After the lecture, several students asked questions and passionately disagreed with Anderson. Phillip Warfield, an alumnus pursuing a PhD in history at Howard University, expressed disagreement (see below). Kevin Burton, who taught in the Southern’s history department, said he was “deeply troubled” by Anderson’s stance (see below).
Anderson must have known this was a tough crowd for this speech. What is more impressive is that the history department and honors program invited him to speak. Lisa Diller, who gave the opening remarks, has herself petitioned to remove Confederate statues from public spaces but was willing to welcome Anderson in kindness and encourage conversation with him.
Eric Anderson is a close friend of the McArthur family. He has a doctorate in history from the University of Chicago and has been a teacher and administrator in Adventist education for many decades. A Fulbright Scholar in Greece and a program officer at the National Endowment for the Humanities, Anderson has written on a variety of historical topics, including a chapter in Ellen Harmon White: American Prophet, published by Oxford University Press.
—Theodore Rogers grew up in Placerville, California. He and his wife live in Collegedale, Tennessee, where he is a pre-law student at Southern Adventist University, studying communications with a minor in History.
Part II: Critique by Kevin Burton and Phillip Warfield.
Kevin Burton, director of the Center for Adventist Research and assistant professor of church history in the Seventh-day Adventist Theological Seminary at Andrews University shares the following written critique:
Anderson’s presentation was an unnuanced plea for nuance in the writing of (white) history. Throughout his presentation, he ignored atrocities done to BIPOC history (such as the banning of anti-racist books), mocked “wokeness” (which the New Oxford American Dictionary defines as “the quality of being alert to and concerned about social injustice and discrimination”), and defended white supremacists while excusing their racism as unproblematic. He cast doubt on the fact that Thomas Jefferson sired at least six children with his slave, Sally Hemings (a fact that even the Thomas Jefferson Foundation affirms) and portrayed him as “anti-slavery” even though he never emancipated his 600 slaves. He dismissed criticisms of John James Audubon for owning slaves and opposing abolitionists, denounced the removal of the Charlottesville statue that depicted Sacagawea as cowering behind the mighty Lewis and Clark, and stated that the Sierra Club did not need to apologize for John Muir’s racist comments (such as calling American Indians “savages” and Black people lazy “Sambos”). From Anderson’s perspective, public apologies for slavery and racism, the removal of statues honoring treasonous Confederates who rebelled to defend slavery, and critical histories written of white men were not only unfounded—they were characterized as a sacrilege that endangered (white) history and (white) civilization. In sum, Anderson pled for “nuance” in presentations of history, by which he meant that the legacy of Great White Men must be uncritically preserved and unabashedly defended.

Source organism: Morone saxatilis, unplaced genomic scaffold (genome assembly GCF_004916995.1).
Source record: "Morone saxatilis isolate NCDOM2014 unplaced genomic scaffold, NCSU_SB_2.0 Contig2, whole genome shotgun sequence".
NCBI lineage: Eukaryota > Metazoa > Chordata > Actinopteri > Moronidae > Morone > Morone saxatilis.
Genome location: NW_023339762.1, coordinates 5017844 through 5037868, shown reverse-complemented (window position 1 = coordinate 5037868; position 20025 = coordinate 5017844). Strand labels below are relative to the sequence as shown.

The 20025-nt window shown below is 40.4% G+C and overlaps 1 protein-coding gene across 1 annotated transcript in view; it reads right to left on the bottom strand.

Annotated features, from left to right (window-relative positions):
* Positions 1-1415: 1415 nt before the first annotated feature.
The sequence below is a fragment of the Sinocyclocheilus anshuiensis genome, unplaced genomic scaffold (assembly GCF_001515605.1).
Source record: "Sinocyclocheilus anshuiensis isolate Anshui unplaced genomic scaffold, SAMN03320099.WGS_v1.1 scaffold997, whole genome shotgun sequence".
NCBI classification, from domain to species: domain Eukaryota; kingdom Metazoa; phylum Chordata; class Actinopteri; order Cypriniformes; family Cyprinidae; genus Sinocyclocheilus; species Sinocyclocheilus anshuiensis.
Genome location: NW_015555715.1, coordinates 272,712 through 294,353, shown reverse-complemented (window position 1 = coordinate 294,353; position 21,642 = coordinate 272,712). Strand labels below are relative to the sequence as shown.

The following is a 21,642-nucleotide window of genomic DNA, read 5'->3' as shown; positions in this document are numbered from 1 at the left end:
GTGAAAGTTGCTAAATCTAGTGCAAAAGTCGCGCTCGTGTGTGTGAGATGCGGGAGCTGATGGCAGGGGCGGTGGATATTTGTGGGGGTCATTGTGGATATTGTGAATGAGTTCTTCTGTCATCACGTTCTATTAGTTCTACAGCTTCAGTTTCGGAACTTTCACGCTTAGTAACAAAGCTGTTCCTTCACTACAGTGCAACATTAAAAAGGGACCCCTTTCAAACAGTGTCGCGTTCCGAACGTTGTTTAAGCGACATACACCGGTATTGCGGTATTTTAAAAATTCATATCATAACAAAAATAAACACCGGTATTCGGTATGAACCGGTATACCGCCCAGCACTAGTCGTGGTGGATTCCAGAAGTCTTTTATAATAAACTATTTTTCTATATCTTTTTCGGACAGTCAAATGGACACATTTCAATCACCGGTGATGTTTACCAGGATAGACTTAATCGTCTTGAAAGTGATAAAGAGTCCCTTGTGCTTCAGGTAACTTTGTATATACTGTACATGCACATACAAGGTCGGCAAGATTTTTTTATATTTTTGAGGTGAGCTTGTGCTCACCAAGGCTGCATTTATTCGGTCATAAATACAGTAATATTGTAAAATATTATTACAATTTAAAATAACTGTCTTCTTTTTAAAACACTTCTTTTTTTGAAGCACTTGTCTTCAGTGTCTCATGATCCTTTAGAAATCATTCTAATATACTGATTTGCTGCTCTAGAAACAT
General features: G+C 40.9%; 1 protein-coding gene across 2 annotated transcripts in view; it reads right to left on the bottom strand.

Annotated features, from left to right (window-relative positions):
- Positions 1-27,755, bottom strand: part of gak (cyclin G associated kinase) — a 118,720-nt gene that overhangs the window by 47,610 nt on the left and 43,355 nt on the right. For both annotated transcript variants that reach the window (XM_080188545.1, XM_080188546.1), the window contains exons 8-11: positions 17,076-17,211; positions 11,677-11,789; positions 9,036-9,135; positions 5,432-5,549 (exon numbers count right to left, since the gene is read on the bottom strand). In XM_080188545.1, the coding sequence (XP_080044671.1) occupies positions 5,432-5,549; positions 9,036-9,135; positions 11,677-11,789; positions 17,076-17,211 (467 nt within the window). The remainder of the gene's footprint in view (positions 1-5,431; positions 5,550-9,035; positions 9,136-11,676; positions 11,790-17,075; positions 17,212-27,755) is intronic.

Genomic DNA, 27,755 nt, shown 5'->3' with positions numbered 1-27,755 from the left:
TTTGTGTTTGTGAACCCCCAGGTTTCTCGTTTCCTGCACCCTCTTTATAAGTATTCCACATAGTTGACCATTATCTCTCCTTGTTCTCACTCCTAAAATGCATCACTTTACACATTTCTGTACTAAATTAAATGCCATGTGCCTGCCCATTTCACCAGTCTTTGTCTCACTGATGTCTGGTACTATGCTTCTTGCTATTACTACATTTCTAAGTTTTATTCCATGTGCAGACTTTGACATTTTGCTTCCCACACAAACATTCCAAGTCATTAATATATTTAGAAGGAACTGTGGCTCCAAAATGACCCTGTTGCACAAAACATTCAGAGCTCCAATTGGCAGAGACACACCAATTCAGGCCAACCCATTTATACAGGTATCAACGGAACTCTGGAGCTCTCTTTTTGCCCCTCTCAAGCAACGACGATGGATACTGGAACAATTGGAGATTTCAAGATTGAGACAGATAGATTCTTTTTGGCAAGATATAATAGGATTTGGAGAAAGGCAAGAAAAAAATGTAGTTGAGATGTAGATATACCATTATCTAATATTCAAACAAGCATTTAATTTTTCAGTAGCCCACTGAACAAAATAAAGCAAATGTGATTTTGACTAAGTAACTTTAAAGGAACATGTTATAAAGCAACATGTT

Phillip Warfield, a doctoral student at Howard University researching American history, is a former student association president at Southern Adventist University and founder of the Southern Project. He writes:
Eric Anderson seems to have understood a history that conveniently omits the histories of marginalized groups. In his address, he did not fully consider the voices of African Americans, women, or others and instead wrote off this historiography by simply recasting their scholarship as part of the bigger "woke culture." While talking up the "remarkable power of ideas" by white founding fathers like Thomas Jefferson, Anderson failed to consider the enslaved people who were forced to contend with slavery amid a society that claimed that all men are created equal. Anderson, in claiming that by renaming buildings and streets we won't have any heroes to celebrate, is simultaneously defending white supremacists and whiteness, even going so far as to say that we should honor LeRoy Leiske (the man who pushed for Southern's desegregation), but fails to think about honoring the Black students who bravely desegregated Adventist institutions and actually suffered the discrimination and prejudice that would make that enterprise extremely difficult.